The Countess by Catherine Coulter
What the Back of the Book Has to Say: (and in this case, it's a hell of a lot)
The Countess was my very first novel, published in 1978 under the title The Autumn Countess. Even at that amazingly young age, I still realized I should write about something I knew. Since I'd grown up reading Georgette Heyer and my master's degree is in nineteenth-century European history, it wasn't much of a mental stretch--a Regency romance. Well, sort of.
As it turned out, The Autumn Countess danced into the bookstores not as a Regency, but as a Gothic masquerading as a Regency.
I've rewritten the novel extensively to make it even more unabashedly Gothic in form, texture, and content, including use of the first-person narrator in the classic Gothic style.
Andrea Jameson, unlike the conventional Gothic heroine, isn't a destitute governess. She's young, rich, and toothsome, and adores her Dandie Dinmont terrier, George. However, Andrea doesn't have a single dream of meeting Mr. Right, marrying, and living happily ever after. Go figure.
She strikes a bargain with an older widowed earl who promises her all the razzle-dazzle without the obey part. She's perfectly happy with the deal until she meets the earl's nephew and realizes fairly quickly that she might have made an exceptional blunder.
But she doesn't have much time to ponder her dim-witted choice of husband because someone is trying to kill her. Will she survive to marry the man of her dreams?
I hope you enjoy the inside cover. The art department had a ball designing what they call their "uptown classic Gothic."
Do tell me if you enjoyed the rebirth of my Gothic tale.
Write me at PO Box 17, Mill Valley CA 94942
Why I Picked It Up:
It had been a long time since I'd read a romance novel and it looked to be one of the few, if the only, on the shelf.
What I Think:
Romance novels and I have a long and colorful history. It all began when I entered college and quickly became an English major. For a majority of my college life, I also lived with two other English majors, the aforementioned A and another roommate who we will call V. It didn't take long for the three of us to discover that reading very serious literature all the time was rather tiring for the brain and although we loved reading enough to major in it, we did not love it so much as to read heavy things in our free time. And thus, we discovered romance novels, Regency romance novels in particular.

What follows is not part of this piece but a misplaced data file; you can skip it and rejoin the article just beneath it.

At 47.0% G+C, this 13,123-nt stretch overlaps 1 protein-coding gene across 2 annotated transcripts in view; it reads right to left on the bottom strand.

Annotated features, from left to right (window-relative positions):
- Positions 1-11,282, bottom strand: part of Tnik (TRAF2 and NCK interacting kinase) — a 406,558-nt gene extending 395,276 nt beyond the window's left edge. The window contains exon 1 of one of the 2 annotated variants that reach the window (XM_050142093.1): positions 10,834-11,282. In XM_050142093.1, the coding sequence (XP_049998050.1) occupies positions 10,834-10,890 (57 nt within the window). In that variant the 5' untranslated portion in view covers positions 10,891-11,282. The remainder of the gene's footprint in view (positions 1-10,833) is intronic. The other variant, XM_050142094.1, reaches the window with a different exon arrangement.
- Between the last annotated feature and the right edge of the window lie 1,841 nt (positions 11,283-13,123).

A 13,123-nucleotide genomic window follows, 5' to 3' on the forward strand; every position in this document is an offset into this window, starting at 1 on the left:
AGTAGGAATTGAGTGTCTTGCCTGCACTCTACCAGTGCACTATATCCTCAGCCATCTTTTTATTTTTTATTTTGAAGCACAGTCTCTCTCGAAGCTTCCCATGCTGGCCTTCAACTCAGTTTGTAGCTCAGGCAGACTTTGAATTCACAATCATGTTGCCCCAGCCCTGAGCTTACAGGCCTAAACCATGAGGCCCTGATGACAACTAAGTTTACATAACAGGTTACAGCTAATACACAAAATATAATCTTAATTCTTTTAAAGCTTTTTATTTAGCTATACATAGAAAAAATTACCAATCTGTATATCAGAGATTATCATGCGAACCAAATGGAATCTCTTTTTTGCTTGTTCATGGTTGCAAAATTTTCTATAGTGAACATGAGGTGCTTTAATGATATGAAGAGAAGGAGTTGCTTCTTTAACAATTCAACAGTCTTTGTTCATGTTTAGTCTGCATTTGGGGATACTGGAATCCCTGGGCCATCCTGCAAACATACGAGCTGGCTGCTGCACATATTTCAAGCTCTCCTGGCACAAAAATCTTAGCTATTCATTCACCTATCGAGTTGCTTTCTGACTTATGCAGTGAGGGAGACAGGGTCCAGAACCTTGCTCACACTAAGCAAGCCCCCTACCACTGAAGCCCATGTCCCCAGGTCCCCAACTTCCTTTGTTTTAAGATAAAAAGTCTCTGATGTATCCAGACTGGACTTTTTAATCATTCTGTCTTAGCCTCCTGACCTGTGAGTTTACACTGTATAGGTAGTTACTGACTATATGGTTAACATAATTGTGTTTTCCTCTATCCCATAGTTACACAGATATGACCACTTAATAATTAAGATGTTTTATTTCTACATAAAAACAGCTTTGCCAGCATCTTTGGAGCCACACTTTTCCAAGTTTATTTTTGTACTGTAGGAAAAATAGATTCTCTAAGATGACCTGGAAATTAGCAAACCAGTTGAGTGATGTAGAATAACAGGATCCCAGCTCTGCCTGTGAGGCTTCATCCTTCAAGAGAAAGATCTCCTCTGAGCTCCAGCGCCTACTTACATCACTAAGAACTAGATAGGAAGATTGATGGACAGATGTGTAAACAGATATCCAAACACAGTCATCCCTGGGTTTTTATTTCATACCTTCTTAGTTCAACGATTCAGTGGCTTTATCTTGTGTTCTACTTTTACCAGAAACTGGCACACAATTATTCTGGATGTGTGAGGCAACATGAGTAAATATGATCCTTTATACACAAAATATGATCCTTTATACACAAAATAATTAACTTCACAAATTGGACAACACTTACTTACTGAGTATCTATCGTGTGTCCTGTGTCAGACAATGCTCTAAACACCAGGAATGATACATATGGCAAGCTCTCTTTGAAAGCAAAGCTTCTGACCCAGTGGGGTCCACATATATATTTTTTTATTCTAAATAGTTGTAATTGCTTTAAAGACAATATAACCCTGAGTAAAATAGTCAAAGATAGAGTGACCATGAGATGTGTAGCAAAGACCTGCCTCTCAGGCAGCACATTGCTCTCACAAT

Regency romance novels are beautiful in their formulaic-ness . They all proceed in about the same fashion: young virgin meets slightly older (probably titled) man with a flawed and most likely tragic past, the two fall in love and will have to overcome some sort of evil villain or dangerous plot or just society in general that stands in the way of their happiness which, of course, they will. The woman will probably better her social status and the once nefarious rake will finally settle down, most likely with the birth of their child in the epilogue. You pick up the book knowing there will be a happy ending, after a few adventures and roughly three sex scenes, varying in graphicness.